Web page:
Destroy the Picture at the MCA | Art review

The Museum of Contemporary Art examines postwar painting.

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Photograph: Brian Forrest

Lee Bontecou, Untitled (detail), 1962.

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Photograph: Courtesy of the MCA

Saburo Murakami, Peeling Picture (detail), 1957.

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Photograph: � Estate of Salvatore Scarpitta

Salvatore Scarpitta, Sun Dial For Racing (detail), 1962.

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Photograph: � Yves Klein, ADAGP

Yves Klein, Untitled Fire Painting (F 13) (detail), 1961.

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Photograph: Courtesy of the MCA

Lucio Fontana, Concetto spaziale, Attese 58 T 2 (Spatial Concept, Expectations 58 T 2) (detail), 1958.

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Photograph: Gert Jan van Rooij

Kazuo Shiraga, Work BB 45 (detail), 1962.

Around the same time Yves Klein (1928–62) hired nude women to smear blue paint over themselves and press their bodies against sheets of paper, creating his Anthropométries, the French artist created another series of paintings that’s less flashy but equally unconventional.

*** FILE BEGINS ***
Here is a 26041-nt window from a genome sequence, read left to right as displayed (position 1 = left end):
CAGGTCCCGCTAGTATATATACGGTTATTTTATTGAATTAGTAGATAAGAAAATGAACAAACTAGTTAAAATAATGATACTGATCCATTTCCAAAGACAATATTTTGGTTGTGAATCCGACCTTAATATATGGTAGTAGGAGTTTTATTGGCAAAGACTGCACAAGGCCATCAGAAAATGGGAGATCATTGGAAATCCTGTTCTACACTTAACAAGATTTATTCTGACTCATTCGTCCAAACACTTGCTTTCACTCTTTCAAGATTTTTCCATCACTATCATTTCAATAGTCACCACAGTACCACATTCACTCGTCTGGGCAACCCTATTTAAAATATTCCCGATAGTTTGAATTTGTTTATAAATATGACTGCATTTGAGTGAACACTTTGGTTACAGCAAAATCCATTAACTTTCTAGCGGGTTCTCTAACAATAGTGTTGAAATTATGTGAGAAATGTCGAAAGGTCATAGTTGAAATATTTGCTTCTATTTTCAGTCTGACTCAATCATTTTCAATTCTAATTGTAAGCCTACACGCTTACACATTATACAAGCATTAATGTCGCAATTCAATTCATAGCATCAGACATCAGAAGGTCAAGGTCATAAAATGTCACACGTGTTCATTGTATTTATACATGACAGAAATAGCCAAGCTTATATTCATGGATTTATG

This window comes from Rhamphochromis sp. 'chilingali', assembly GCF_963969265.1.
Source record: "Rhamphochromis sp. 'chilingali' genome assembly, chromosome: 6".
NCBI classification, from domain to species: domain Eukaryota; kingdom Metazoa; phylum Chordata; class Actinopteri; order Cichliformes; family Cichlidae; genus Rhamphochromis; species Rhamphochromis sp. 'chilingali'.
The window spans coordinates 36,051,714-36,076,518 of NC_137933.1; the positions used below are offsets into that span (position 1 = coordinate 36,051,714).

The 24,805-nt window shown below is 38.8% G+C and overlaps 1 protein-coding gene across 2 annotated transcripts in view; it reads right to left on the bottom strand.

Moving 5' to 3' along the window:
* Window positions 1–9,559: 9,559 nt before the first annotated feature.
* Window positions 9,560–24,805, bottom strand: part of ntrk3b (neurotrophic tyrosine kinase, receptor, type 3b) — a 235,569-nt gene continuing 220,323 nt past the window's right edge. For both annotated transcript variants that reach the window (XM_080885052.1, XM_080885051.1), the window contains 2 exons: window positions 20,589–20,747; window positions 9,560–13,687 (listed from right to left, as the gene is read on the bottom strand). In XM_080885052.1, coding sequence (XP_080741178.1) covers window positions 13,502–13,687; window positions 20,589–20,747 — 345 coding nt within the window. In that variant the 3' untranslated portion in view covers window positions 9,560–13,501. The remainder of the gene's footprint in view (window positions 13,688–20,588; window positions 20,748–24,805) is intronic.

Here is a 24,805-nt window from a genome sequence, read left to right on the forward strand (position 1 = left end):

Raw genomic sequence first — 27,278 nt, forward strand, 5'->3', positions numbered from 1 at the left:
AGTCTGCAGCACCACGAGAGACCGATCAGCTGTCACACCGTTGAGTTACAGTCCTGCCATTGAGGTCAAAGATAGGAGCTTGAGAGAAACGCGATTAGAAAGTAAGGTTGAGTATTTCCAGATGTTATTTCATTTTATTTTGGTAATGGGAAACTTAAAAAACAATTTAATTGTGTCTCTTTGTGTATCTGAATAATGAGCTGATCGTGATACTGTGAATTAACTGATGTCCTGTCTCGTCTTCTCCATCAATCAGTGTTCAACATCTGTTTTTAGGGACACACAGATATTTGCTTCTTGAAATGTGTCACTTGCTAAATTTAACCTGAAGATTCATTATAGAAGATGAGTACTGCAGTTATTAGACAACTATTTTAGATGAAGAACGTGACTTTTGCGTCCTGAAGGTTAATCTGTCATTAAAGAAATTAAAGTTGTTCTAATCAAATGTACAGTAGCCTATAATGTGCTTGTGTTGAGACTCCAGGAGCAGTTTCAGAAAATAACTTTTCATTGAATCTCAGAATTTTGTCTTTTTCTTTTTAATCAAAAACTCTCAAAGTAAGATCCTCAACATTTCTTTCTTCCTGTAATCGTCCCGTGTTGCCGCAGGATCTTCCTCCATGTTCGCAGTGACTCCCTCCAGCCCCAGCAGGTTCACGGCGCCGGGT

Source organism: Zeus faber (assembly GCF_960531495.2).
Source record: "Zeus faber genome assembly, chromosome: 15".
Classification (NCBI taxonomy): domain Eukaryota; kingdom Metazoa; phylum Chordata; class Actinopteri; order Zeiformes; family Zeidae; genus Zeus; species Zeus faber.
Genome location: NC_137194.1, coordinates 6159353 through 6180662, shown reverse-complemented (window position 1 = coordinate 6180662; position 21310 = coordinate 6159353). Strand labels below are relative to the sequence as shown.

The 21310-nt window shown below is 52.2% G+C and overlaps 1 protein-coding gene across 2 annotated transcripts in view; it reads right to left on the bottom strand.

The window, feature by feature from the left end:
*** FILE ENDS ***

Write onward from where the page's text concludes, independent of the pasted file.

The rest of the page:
A delightful early-’60s video in “Destroy the Picture: Painting the Void, 1949–62” captures Klein, dapper in a dress shirt and vest, as he burns a piece of cardboard with a flamethrower, keeping a uniformed firefighter with a hose at the ready. A few of Klein’s resulting fire paintings—abstractions in a range of golds and browns—appear in this illuminating exhibition, which Paul Schimmel curated for the Museum of Contemporary Art, Los Angeles.

The show’s thesis is that the trauma of World War II induced artists in Europe, Japan and the United States to turn on painting. Some attacked their canvases with flame (Klein), some with guns (Niki de Saint Phalle) and some with knives (Lucio Fontana).

Others upended our notions of what “painting” means. American artist Lee Bontecou constructed welded-steel sculptural elements on her canvases that form menacing black holes. The Japanese Gutai collective turned painting into performance: One member, Kazuo Shiraga (1924–2008), dangled from a rope so he could paint using his feet.

While violence suffuses “Destroy the Picture,” lurking in Shiraga’s blood-colored paint, Bontecou’s bristling wires and Fontana’s slashed canvases, Schimmel’s attempt to trace nearly 100 paintings directly to the war comes off as an oversimplification. (The psychoanalytic wall texts don’t help.) But the show’s interweaving of art stars and talents less familiar to an American audience—especially the still-radical Gutai, whose ongoing Guggenheim retrospective is their first in the U.S.—is invaluable.

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